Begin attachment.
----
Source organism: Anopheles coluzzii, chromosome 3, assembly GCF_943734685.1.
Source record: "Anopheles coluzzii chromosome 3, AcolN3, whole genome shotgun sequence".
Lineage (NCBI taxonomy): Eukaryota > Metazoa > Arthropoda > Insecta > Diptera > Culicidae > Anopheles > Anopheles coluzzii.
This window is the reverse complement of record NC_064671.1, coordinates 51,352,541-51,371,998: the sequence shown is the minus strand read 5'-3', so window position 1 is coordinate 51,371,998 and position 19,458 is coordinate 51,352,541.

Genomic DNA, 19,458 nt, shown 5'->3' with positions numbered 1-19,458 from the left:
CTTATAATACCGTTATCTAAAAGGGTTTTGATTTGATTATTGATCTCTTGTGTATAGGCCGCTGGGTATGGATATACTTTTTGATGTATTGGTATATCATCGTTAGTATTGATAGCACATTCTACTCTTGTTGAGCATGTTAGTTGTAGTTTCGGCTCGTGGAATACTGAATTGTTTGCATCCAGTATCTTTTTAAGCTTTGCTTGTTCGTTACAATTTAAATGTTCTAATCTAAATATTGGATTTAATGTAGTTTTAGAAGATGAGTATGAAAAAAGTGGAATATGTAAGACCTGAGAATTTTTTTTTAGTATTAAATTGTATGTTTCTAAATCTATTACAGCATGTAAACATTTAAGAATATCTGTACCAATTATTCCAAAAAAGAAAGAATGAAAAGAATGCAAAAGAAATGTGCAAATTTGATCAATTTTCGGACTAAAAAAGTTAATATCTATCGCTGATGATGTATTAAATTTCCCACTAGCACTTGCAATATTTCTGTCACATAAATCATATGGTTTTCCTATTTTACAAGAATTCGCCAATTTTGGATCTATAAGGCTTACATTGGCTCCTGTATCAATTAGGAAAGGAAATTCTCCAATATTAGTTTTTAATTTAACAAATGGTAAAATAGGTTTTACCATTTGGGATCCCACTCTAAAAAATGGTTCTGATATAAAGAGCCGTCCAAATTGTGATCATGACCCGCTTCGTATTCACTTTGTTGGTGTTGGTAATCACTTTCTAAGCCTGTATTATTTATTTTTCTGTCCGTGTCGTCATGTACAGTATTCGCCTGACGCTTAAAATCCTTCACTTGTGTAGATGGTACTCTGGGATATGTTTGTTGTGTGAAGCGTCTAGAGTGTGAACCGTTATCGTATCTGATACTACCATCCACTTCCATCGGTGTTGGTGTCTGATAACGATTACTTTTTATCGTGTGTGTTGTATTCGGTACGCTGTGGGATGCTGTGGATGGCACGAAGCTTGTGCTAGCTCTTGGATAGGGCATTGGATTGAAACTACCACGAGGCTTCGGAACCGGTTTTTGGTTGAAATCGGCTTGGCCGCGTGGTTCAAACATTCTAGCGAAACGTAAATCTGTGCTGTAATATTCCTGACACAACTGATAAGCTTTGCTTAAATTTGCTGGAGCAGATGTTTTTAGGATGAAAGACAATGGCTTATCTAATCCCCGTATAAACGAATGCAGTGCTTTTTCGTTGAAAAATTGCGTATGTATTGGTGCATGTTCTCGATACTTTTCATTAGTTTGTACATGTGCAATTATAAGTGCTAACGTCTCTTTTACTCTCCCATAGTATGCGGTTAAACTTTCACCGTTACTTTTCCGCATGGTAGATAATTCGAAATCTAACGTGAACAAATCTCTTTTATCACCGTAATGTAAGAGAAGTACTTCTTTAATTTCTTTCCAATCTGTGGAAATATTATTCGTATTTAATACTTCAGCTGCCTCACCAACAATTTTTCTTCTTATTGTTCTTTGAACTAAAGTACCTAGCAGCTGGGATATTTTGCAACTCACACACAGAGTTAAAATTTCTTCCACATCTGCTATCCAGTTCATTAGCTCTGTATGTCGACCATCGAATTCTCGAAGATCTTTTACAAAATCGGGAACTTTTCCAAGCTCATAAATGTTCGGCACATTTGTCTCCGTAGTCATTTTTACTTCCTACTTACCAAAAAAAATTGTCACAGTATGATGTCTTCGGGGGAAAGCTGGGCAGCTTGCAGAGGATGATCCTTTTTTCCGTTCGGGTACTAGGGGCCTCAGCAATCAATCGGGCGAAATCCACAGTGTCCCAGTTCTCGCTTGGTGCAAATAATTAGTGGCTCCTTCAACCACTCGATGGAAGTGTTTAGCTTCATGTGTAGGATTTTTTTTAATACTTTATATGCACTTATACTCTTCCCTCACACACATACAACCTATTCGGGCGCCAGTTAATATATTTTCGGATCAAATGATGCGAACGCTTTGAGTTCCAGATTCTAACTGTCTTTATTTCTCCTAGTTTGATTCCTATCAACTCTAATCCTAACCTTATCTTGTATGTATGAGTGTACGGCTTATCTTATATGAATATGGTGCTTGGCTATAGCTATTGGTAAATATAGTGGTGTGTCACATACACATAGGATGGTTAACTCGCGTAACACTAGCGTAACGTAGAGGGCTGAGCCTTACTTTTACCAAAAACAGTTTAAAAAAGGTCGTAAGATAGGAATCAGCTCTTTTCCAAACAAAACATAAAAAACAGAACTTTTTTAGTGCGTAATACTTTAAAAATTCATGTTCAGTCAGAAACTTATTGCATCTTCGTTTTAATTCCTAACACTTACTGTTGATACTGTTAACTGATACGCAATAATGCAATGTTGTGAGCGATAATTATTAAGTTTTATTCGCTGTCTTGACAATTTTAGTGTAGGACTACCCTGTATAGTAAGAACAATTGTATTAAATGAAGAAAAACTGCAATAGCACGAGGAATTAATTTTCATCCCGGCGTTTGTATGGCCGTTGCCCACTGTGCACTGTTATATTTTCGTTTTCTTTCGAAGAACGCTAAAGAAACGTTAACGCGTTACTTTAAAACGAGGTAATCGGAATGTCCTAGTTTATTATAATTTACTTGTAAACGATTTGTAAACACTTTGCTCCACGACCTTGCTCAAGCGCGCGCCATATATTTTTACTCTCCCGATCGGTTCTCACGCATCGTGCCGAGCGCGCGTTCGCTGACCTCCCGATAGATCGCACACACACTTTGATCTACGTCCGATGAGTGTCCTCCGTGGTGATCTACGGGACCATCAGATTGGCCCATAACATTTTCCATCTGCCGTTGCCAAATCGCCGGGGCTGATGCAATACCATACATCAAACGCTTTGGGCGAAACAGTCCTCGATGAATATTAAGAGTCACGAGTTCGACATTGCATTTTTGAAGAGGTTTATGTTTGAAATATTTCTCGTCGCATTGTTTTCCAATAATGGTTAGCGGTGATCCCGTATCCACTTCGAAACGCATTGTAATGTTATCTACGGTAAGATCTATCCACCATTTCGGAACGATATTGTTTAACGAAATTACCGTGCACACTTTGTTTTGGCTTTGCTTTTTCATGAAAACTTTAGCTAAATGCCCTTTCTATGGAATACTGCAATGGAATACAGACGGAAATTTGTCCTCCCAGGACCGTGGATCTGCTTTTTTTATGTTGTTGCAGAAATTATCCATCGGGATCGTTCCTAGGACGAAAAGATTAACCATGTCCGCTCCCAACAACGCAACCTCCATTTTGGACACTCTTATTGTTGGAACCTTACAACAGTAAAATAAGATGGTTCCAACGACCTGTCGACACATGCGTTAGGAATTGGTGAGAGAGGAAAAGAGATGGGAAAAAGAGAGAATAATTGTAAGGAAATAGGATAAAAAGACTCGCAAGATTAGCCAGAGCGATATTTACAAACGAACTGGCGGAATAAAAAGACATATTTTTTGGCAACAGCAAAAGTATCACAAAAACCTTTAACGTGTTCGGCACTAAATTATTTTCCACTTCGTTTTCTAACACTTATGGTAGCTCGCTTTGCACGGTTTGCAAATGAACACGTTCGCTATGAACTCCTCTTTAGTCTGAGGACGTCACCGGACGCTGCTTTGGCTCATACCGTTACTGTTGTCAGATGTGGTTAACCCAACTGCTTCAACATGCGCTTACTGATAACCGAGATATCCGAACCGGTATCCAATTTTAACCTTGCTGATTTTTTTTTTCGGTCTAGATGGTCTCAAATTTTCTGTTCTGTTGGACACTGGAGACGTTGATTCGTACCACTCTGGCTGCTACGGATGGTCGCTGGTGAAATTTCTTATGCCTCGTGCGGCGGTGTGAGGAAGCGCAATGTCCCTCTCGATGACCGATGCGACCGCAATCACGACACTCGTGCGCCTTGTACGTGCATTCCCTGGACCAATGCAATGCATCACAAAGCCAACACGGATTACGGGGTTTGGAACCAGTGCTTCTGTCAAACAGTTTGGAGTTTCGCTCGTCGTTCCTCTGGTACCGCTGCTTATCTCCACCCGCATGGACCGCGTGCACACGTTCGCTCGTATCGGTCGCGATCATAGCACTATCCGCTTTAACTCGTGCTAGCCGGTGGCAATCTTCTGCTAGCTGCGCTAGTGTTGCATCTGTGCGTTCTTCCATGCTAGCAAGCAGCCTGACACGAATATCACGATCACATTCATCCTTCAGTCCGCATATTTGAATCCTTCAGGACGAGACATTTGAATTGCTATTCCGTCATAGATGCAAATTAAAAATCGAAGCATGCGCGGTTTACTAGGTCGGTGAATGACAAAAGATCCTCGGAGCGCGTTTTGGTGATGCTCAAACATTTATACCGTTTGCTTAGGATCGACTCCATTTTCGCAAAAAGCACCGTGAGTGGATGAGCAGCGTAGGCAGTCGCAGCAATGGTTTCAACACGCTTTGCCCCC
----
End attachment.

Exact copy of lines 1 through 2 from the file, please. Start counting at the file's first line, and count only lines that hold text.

Source organism: Anopheles coluzzii, chromosome 3, assembly GCF_943734685.1.
Source record: "Anopheles coluzzii chromosome 3, AcolN3, whole genome shotgun sequence".